UrgentCashLoan is a website that aims to provide payday loans online to US markets for those who need such a service. They differentiate themselves from other more informal lending by saying “visiting your local pawn shop or borrowing money from friends and family”. Such payday services are becoming increasingly common online, so it’s clear that there is a ready market for such services, whatever one thinks. Despite the high interest rates, the loans are usually for short periods. UrgentCashLoan provides services from a number of related companies.

Disclaimer: InvestorBlogger has received compensation from these companies for advertising, but does not intend to provide readers with advice particular to your own situation. Before you use any companies mentioned in our postings, consider your own situation carefully. You should also find an independent financial adviser to discuss the details of any loan, investment, credit card decisions, etc. that you make.

Keep tabs on your budget: send yourself notes, SMS, even email!

In this regular feature, InvestorBlogger will publish stories and experiences that we all face everyday. This story is especially useful for those considering first time mortgages, especially those with extra frills (like credit cards, extra loans, 100%+ financing…),

When I bought my house, my mortgage company offered me a credit card that seemed like a very good deal. They would apply 1% of my purchases to my mortgage principal when that one percent reached $25. I accepted the card and I paid off the entire balance every month but found myself getting into a bit of trouble after about four months.

I paid off the balance each month and incurred no interest, but I was beginning to spend more. That end table was great and less than fifty dollars. A garden hose for next summer was on sale. I could replace my cheap microwave at 60% off and help pay down my mortgage.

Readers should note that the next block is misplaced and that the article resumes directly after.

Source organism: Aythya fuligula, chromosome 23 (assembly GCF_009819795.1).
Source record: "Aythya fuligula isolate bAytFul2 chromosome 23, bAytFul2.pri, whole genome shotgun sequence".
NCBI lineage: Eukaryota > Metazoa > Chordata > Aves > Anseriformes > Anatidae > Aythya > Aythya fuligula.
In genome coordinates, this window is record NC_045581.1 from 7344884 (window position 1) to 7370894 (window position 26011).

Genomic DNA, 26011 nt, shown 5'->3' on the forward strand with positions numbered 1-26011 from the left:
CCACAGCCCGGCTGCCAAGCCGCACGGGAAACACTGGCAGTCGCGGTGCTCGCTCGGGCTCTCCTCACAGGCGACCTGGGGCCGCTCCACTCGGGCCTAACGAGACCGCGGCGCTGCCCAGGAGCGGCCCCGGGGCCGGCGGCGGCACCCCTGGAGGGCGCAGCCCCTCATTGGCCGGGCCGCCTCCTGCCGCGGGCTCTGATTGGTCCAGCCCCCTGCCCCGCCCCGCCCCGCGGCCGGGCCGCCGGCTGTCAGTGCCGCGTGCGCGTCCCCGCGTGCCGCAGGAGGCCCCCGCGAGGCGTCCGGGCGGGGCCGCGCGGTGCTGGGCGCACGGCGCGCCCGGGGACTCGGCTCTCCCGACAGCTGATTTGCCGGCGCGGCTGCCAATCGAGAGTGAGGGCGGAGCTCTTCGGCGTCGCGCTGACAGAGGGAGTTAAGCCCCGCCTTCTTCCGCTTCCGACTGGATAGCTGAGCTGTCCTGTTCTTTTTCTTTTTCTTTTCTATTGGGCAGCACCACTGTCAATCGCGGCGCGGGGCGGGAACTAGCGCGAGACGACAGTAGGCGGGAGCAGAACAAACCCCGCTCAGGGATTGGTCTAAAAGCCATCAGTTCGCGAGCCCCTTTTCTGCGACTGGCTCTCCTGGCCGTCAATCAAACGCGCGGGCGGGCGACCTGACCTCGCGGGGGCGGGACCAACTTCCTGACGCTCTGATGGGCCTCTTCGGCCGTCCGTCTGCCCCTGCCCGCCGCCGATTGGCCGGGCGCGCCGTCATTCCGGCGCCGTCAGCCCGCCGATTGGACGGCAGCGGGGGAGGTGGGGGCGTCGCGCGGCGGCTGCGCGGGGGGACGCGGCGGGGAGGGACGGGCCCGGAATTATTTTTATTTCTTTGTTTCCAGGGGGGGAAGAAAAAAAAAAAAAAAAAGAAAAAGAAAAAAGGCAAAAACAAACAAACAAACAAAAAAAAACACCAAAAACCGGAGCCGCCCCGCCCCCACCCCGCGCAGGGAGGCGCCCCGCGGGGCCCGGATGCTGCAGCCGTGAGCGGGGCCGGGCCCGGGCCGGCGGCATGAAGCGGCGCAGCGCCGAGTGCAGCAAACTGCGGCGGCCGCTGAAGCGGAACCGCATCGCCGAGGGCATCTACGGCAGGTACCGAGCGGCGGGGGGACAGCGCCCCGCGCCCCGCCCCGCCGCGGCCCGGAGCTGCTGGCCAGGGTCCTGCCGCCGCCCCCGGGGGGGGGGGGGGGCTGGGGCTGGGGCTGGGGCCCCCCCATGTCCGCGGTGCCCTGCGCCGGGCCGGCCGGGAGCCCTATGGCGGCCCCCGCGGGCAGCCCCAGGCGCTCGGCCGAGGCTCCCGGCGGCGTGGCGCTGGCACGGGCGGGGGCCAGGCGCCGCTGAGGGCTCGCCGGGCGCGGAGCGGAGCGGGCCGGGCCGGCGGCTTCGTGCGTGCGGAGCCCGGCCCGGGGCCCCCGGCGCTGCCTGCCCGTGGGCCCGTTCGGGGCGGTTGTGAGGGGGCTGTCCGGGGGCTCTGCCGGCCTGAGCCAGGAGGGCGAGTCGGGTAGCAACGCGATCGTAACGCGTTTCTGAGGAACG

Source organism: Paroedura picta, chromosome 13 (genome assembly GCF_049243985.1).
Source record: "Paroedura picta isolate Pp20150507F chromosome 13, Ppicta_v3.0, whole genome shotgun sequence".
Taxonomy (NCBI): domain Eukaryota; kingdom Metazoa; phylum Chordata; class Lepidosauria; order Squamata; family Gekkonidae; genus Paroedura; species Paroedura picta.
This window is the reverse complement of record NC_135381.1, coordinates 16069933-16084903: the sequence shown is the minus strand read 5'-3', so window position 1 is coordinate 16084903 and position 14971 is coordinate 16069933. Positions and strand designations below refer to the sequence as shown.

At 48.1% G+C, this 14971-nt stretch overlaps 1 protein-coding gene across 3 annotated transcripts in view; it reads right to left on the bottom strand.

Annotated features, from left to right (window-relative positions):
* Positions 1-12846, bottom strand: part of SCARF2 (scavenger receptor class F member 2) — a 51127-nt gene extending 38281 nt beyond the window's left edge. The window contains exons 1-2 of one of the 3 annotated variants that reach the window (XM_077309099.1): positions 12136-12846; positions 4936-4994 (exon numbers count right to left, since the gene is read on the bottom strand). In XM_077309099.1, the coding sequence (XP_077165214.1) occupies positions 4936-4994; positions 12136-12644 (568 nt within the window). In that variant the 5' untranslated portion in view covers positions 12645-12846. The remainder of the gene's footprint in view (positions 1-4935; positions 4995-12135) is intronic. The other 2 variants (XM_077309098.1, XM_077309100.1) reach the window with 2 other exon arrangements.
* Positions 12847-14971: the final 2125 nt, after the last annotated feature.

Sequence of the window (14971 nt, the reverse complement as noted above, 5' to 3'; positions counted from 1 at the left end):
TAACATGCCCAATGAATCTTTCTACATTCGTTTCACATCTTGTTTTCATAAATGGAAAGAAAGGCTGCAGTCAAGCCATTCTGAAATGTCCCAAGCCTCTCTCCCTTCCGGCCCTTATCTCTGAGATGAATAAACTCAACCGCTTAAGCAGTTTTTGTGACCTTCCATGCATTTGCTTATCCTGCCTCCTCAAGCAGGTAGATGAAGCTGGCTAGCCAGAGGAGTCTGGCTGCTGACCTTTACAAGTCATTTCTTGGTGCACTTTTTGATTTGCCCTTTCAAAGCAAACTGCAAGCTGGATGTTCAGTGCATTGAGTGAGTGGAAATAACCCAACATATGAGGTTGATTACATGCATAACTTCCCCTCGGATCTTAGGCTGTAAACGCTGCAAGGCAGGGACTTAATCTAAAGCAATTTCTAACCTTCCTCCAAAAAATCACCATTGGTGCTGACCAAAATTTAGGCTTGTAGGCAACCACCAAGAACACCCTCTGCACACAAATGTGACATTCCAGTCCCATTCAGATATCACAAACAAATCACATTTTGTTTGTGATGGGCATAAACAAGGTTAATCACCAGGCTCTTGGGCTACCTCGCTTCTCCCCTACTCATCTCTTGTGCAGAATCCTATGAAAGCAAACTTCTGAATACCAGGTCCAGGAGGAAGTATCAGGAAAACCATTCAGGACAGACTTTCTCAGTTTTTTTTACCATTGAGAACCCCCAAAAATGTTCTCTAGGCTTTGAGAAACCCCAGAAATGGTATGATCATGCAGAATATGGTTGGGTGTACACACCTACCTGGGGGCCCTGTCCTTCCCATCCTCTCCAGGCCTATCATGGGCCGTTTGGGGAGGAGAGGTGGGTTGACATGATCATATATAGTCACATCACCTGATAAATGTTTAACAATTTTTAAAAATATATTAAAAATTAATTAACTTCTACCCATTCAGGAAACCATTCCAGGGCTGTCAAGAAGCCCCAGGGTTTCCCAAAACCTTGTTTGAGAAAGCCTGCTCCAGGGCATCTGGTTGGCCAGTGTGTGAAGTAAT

One month the bill came in and I was glad I was sitting down. I’d gone from buying essentials to just buying and believe me, that was a very tough month to live through! Now I subtract charges from my checking balance, writing the amount in red. No more surprises when I treat the card as a debit card. I keep a better eye on expenses and don’t overspend. I’m still paying down my mortgage from my everyday purchases—just a little more sensibly.



InvestorBlogger writes:

However you pay when you out shopping, it’s always good advice to keep a track of the expenses that you incur. A little note in your notebook, an SMS, or a message on your answer machine/in your email-box… all of these are good reminders in case you threw away the credit card receipt. Of course, you shouldn’t throw them away, either. But this way you can double check your purchasing, and keep tabs on whether you are exceeding your budget or not.

More importantly, though, tying other financial products to your mortgage may not always be a good idea. Additional lines of credit, such as personal loans, 2nd home loans, credit cards, etc., may increase the loading of loans on you, increase the rates that you may for such loans, and may (as the writer found out) make repayments even more difficult on the primary mortgage, as well as other outstandings.